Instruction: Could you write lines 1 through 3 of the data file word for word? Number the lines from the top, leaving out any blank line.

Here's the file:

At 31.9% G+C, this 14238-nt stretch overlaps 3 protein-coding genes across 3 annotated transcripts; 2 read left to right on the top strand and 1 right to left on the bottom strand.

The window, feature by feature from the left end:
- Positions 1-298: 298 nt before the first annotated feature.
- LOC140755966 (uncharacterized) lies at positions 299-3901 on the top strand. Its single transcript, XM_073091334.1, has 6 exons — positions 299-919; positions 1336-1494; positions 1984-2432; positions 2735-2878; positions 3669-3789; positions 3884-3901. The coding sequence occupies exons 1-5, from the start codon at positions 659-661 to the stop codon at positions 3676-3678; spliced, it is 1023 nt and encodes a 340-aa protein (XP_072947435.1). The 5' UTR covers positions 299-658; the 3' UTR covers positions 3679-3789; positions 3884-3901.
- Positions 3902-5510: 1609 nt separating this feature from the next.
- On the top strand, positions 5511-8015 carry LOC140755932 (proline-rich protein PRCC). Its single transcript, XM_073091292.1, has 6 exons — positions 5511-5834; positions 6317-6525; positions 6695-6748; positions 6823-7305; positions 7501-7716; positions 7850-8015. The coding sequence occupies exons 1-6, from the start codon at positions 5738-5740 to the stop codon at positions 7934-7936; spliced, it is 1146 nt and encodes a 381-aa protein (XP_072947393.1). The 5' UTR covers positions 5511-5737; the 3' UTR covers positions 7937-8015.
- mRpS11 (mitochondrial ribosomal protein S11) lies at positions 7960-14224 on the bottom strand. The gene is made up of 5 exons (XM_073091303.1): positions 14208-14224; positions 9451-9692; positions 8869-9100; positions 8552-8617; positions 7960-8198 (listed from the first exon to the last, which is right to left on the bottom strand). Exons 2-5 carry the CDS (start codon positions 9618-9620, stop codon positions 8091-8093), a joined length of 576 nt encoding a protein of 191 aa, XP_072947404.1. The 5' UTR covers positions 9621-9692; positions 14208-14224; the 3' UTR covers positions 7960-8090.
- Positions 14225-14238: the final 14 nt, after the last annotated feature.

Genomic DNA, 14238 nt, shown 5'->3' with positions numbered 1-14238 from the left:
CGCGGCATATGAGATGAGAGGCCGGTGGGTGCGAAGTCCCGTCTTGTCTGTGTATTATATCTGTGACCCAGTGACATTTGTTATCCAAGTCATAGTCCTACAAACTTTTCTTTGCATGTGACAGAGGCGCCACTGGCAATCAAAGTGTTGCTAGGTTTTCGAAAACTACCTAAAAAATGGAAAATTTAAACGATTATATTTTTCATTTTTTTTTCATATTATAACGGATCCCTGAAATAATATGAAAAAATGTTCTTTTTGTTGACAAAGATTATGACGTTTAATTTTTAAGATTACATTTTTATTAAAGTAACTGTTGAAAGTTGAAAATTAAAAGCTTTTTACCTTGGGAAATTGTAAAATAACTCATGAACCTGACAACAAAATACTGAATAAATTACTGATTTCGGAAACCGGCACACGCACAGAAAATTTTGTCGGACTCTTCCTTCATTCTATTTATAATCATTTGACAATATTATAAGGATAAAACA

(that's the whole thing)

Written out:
At 31.9% G+C, this 14238-nt stretch overlaps 3 protein-coding genes across 3 annotated transcripts; 2 read left to right on the top strand and 1 right to left on the bottom strand.

The window, feature by feature from the left end:
- Positions 1-298: 298 nt before the first annotated feature.